The inventory of defendant’s car was clearly an investigative search, and the lack of any paper inventory and the body camera video prove it. Defendant’s cell phone wasn’t logged in, the officer said, because it was taken into the station house on defendant’s person. The video showed it on the car seat. Defendant’s clothes weren’t inventoried he said because they had no value. A gun was found under the car seat, and that was all that was mentioned. The police inventory policy generally wasn’t followed. United States v. Hernandez, 2017 U.S. Dist. LEXIS 185590 (D. Colo. Nov. 7, 2017).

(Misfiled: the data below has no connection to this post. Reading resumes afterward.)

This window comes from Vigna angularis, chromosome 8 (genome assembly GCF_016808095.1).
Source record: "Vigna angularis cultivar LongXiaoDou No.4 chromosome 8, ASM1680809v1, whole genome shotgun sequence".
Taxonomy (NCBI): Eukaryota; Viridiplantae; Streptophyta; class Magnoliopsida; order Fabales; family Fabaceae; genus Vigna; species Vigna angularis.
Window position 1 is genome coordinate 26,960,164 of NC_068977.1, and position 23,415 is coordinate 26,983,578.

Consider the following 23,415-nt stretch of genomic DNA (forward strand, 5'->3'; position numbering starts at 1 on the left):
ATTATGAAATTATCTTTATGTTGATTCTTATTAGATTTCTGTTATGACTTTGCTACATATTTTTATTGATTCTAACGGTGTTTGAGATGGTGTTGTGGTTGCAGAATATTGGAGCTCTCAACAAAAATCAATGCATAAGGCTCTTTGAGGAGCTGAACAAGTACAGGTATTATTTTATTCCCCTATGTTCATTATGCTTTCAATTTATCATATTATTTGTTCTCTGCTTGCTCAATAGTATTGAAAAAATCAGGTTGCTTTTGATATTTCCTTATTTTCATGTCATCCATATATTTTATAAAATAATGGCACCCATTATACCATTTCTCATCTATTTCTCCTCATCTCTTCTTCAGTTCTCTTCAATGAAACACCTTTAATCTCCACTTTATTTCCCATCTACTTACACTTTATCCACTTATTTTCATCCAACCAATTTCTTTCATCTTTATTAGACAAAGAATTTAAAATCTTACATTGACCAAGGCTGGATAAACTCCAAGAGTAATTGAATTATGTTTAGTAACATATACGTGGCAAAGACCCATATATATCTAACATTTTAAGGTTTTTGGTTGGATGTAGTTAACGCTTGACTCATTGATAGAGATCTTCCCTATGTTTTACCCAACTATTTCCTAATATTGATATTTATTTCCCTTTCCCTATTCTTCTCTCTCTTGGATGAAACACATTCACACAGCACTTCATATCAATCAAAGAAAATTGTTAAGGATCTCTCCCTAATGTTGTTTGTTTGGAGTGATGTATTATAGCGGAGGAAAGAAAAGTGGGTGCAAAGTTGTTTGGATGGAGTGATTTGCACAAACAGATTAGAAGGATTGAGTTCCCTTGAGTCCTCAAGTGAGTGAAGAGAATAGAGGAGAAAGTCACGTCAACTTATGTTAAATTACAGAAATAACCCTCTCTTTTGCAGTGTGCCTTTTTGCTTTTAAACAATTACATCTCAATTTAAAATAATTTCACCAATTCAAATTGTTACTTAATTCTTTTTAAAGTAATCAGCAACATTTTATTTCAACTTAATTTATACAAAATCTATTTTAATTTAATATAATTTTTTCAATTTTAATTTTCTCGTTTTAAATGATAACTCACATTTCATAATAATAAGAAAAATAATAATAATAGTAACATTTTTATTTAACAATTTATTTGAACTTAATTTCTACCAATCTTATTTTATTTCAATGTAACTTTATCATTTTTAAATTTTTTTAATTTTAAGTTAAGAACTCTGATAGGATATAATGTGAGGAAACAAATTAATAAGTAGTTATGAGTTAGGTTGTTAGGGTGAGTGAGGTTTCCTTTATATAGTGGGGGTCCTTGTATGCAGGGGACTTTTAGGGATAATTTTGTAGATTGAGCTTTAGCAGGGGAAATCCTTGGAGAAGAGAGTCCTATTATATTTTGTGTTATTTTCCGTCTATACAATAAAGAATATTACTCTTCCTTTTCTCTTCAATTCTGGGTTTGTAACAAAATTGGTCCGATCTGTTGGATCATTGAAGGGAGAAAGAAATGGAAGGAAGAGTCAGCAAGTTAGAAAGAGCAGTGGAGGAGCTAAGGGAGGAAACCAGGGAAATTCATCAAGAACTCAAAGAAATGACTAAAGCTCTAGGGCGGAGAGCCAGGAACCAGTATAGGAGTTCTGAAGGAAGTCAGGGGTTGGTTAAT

Defendant was stopped because the officer knew that his license was suspended, having stopped him two weeks earlier for the same offense. The officer also had admittedly seen defendant other times driving but did nothing about it. The first time the officer just ticketed him and let him go home because he was half block away. This time, defendant had just pulled into a Walmart parking lot. The vehicle’s registration was also expired. Under departmental policy, the vehicle was subject to tow and inventory, and the inventory was reasonable. Foster v. State, 2017 Ark. App. 630 (Nov. 15, 2017).*